Disturbing trend: Girls making, distributing porn in Trinidad

CONCERNED: Permanent secretary in the Office of the Prime Minister, Jacqueline Johnson, speaks at the Joint Select Committee on Human Rights, Equality and Diversity at the ANR Robinson Room, Parliament Building yesterday.

(Trinidad Newsday) Girls are making and distributing child pornography videos in Trinidad & Tobago.

This was disclosed yesterday at a public hearing of Parliament’s Human Rights, Equality and Diversity Joint Select Committee (JSC).

Chairman Dr Nyan Gadsby-Dolly said child prostitution and pornography is affecting our society, but this fact is largely unknown. She added, “It is not filtering up into the levels where it needs to be addressed.”

Of 69 child pornography reports received by the Education Ministry over the last five years, Gadsby-Dolly said, “We had 67 per cent of the 69 cases being girls involved in child pornography.”

Of this 67 per cent, Gadsby-Dolly said 72 per cent were “self-inflicted” – meaning the girls created and distributed the material themselves.

Gadsby-Dolly said it has become common for “our young ladies” to “take either nude pictures of themselves or videos of themselves engaging in sexual activity, sometimes with multiple partners, and distribute that themselves.” They either distribute this material directly or send it to other people who distribute it.”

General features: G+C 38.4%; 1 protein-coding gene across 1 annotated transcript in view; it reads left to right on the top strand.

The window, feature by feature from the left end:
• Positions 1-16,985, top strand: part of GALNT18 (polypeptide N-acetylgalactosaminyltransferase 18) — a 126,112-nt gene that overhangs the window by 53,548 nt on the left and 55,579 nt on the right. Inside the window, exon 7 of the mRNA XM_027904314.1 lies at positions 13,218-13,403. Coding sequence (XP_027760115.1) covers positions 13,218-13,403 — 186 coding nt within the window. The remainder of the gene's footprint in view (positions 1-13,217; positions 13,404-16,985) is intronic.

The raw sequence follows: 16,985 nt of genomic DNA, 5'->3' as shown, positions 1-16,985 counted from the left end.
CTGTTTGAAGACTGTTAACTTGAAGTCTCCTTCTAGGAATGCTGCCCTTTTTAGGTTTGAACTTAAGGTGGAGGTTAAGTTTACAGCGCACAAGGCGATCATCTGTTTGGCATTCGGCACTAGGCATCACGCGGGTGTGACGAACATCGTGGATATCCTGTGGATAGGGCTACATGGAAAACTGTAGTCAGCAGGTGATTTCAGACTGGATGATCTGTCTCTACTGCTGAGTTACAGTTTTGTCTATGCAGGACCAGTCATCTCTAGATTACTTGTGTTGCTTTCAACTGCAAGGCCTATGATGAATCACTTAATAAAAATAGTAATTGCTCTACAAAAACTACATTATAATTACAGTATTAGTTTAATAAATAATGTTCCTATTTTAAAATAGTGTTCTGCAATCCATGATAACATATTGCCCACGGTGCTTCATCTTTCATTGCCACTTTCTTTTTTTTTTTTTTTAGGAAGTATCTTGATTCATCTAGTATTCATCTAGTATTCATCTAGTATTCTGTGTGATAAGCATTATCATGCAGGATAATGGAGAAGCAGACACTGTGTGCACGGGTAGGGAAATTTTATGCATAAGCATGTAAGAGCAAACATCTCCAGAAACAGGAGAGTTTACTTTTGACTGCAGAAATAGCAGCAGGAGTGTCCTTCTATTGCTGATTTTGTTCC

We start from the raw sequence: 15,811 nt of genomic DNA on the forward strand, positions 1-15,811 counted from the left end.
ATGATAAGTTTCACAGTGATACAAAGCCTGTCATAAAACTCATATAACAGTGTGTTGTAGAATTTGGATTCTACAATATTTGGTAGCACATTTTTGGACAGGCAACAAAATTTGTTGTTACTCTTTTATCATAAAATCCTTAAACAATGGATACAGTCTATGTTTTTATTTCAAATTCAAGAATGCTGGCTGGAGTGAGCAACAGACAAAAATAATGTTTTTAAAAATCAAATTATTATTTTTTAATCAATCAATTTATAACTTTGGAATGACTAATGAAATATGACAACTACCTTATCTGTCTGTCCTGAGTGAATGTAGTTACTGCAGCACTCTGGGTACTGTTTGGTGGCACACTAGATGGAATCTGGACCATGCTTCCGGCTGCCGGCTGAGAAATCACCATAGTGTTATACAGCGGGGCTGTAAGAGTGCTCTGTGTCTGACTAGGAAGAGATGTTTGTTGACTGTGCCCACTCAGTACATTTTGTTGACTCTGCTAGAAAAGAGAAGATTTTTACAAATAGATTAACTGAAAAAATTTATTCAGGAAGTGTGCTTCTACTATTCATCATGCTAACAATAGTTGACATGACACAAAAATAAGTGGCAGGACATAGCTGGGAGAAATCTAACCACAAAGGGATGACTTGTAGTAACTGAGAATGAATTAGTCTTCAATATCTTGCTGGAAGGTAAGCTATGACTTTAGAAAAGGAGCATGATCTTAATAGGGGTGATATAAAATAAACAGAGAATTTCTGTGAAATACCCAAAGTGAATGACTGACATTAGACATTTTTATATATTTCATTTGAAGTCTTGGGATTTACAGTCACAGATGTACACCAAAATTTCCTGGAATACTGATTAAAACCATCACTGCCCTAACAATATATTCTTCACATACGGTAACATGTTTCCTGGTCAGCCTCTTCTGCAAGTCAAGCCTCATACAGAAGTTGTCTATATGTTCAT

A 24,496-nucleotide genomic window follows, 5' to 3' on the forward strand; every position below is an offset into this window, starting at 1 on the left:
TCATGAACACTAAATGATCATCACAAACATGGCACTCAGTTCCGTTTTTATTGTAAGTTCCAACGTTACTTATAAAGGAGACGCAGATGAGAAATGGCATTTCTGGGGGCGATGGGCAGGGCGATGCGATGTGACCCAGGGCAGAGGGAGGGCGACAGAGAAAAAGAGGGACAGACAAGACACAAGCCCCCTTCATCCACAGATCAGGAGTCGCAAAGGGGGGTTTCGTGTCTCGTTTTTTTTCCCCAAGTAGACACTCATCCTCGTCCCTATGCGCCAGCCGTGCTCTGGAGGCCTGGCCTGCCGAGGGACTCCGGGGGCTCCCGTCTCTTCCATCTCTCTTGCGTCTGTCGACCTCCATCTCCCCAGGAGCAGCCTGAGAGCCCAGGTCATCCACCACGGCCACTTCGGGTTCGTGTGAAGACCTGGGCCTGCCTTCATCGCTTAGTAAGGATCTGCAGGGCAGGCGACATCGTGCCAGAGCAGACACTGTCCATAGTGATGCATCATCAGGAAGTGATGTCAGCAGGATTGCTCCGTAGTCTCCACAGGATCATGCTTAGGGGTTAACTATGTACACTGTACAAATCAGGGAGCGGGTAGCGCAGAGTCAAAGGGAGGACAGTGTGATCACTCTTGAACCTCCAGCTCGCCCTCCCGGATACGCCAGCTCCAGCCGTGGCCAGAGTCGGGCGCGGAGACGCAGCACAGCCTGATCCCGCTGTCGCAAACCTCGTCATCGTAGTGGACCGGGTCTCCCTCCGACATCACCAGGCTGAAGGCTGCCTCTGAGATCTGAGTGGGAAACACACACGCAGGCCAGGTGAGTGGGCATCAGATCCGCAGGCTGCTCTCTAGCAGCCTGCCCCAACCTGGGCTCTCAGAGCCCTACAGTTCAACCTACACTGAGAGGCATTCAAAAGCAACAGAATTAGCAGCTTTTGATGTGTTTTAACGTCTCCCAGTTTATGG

Gadsby-Dolly added, “Those are the ones we catch.”

Permanent Secretary in the Office of the Prime Minister (OPM) Jacqueline Johnson said it is illegal to make and distribute pornography.

She agreed with Gadsby-Dolly that child pornography and prostitution are being under-reported in Trinidad & Tobago. Data available to the OPM shows “this is a major problem” and that “the sexual thing is taking place in the schools.”

Johnson said, “One of the things that we have recognised is that our children are very hypersexual” and the Children’s Authority is doing research this year to “treat with that whole hypersexuality of our children.”

Acting Deputy Police Commissioner Harold Phillip said no child has been charged with child pornography or prostitution in Trinidad & Tobago. Section 43(1) of the Children Act says a child under 16 is liable on summary conviction to a fine of $20,000 and four years in jail. On conviction on indictment, they will be imprisoned for five years. Children over 16 face a fine of $20,000 and imprisonment of four years on summary conviction. On conviction on indictment, they could be jailed for 15 years.

The police have received nine reports of child pornography over the last five years and Phillip said there are three reports of child pornography videos before the court.

He was not aware of any children being trafficked into Trinidad & Tobago for pornography and prostitution, but said work by the Counter Trafficking Unit resulted in a Venezuelan being charged with sexual exploitation.

Victim and Witness Support Unit manager Aisha Corbie-Price said many children involved in pornography or prostitution have a history of “some other adverse childhood experience,” and their trauma must be addressed “in a timely manner so they can get more healthier options to cope.”

Around the Web

Comments